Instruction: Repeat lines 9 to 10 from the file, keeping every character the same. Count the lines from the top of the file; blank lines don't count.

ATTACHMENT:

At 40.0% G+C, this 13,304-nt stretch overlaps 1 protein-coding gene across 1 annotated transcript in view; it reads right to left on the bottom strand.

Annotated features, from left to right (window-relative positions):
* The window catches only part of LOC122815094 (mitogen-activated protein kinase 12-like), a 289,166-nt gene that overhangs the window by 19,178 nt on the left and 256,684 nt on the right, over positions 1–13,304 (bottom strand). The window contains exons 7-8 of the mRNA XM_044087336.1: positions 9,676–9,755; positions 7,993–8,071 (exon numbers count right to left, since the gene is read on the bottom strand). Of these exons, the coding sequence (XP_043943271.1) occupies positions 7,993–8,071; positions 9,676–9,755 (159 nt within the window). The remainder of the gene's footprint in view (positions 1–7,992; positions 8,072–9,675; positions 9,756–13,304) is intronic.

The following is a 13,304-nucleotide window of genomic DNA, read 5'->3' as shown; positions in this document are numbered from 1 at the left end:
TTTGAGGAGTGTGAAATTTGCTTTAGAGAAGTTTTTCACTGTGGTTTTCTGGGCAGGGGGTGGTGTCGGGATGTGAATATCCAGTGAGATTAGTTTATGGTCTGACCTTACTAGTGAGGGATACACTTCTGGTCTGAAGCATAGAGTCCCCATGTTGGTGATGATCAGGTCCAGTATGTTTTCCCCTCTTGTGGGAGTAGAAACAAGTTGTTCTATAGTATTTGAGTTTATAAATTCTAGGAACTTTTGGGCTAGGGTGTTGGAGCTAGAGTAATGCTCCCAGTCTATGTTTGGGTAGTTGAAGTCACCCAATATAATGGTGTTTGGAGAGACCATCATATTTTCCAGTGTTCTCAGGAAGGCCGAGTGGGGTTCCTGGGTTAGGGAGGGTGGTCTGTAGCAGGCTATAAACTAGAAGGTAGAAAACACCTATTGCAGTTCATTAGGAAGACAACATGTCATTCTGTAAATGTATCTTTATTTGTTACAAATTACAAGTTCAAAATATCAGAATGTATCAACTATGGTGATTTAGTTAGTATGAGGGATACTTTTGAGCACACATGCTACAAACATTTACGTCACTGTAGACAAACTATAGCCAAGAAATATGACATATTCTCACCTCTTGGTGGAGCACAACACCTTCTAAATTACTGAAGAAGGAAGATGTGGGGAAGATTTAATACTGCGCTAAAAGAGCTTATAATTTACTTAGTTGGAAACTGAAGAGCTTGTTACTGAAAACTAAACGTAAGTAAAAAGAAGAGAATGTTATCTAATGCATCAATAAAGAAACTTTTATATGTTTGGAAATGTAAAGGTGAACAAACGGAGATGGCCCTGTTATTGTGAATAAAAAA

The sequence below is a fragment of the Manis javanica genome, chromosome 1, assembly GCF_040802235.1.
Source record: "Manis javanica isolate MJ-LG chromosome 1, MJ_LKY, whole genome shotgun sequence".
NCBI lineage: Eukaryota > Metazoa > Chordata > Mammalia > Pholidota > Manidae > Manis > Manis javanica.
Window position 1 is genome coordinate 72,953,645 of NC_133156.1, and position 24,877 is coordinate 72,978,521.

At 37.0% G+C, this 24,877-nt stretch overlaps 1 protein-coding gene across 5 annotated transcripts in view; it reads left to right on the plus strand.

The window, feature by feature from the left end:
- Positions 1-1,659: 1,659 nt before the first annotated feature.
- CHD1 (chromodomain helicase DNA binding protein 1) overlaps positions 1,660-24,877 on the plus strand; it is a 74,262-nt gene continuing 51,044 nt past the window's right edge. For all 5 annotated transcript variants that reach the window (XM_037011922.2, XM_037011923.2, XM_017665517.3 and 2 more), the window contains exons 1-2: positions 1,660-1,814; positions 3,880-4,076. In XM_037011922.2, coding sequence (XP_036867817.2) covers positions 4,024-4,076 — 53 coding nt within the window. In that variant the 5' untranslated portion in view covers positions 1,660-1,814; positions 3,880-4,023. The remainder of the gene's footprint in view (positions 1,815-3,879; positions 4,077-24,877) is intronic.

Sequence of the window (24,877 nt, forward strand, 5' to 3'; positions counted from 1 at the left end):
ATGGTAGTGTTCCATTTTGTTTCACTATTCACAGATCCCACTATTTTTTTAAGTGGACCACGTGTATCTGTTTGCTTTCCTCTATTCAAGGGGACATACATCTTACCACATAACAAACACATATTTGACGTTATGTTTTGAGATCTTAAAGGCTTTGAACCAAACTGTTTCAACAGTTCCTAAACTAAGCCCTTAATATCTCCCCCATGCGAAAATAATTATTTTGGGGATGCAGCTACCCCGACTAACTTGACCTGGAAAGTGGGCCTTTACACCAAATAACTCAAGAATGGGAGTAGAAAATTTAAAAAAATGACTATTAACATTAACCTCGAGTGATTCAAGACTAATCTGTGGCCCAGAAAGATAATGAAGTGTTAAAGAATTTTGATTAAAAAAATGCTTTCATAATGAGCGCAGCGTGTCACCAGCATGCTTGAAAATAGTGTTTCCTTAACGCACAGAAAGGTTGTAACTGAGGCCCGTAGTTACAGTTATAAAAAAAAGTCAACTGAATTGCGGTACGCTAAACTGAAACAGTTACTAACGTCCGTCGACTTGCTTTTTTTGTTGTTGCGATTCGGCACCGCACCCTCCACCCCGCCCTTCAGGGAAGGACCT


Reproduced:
Window position 1 is genome coordinate 72,953,645 of NC_133156.1, and position 24,877 is coordinate 72,978,521.

At 37.0% G+C, this 24,877-nt stretch overlaps 1 protein-coding gene across 5 annotated transcripts in view; it reads left to right on the plus strand.